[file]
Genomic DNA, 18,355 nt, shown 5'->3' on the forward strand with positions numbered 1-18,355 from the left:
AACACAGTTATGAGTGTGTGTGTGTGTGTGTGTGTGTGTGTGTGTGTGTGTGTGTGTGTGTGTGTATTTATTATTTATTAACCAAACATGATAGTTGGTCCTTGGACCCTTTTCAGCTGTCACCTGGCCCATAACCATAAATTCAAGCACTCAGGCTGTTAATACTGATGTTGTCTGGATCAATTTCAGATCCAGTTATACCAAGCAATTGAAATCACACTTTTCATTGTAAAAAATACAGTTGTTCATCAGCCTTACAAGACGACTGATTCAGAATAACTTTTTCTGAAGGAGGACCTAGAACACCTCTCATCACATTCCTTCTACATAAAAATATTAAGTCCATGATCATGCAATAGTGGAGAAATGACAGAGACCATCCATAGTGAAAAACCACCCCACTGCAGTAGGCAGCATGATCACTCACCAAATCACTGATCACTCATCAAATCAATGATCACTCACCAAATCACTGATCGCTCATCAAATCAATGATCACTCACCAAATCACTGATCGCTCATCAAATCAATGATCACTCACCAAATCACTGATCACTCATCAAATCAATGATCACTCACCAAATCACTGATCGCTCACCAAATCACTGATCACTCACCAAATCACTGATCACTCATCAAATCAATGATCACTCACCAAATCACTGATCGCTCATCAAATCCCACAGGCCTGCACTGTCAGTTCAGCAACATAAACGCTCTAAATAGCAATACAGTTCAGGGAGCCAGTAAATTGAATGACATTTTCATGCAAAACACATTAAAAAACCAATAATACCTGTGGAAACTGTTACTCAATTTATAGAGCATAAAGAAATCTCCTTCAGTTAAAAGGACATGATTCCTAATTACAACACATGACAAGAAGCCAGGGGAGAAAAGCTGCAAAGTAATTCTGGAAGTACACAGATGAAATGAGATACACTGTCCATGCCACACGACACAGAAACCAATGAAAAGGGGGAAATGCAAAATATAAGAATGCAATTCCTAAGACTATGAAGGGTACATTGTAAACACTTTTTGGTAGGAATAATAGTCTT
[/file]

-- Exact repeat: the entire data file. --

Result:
Genomic DNA, 18,355 nt, shown 5'->3' on the forward strand with positions numbered 1-18,355 from the left:
AACACAGTTATGAGTGTGTGTGTGTGTGTGTGTGTGTGTGTGTGTGTGTGTGTGTGTGTGTGTGTATTTATTATTTATTAACCAAACATGATAGTTGGTCCTTGGACCCTTTTCAGCTGTCACCTGGCCCATAACCATAAATTCAAGCACTCAGGCTGTTAATACTGATGTTGTCTGGATCAATTTCAGATCCAGTTATACCAAGCAATTGAAATCACACTTTTCATTGTAAAAAATACAGTTGTTCATCAGCCTTACAAGACGACTGATTCAGAATAACTTTTTCTGAAGGAGGACCTAGAACACCTCTCATCACATTCCTTCTACATAAAAATATTAAGTCCATGATCATGCAATAGTGGAGAAATGACAGAGACCATCCATAGTGAAAAACCACCCCACTGCAGTAGGCAGCATGATCACTCACCAAATCACTGATCACTCATCAAATCAATGATCACTCACCAAATCACTGATCGCTCATCAAATCAATGATCACTCACCAAATCACTGATCGCTCATCAAATCAATGATCACTCACCAAATCACTGATCACTCATCAAATCAATGATCACTCACCAAATCACTGATCGCTCACCAAATCACTGATCACTCACCAAATCACTGATCACTCATCAAATCAATGATCACTCACCAAATCACTGATCGCTCATCAAATCCCACAGGCCTGCACTGTCAGTTCAGCAACATAAACGCTCTAAATAGCAATACAGTTCAGGGAGCCAGTAAATTGAATGACATTTTCATGCAAAACACATTAAAAAACCAATAATACCTGTGGAAACTGTTACTCAATTTATAGAGCATAAAGAAATCTCCTTCAGTTAAAAGGACATGATTCCTAATTACAACACATGACAAGAAGCCAGGGGAGAAAAGCTGCAAAGTAATTCTGGAAGTACACAGATGAAATGAGATACACTGTCCATGCCACACGACACAGAAACCAATGAAAAGGGGGAAATGCAAAATATAAGAATGCAATTCCTAAGACTATGAAGGGTACATTGTAAACACTTTTTGGTAGGAATAATAGTCTT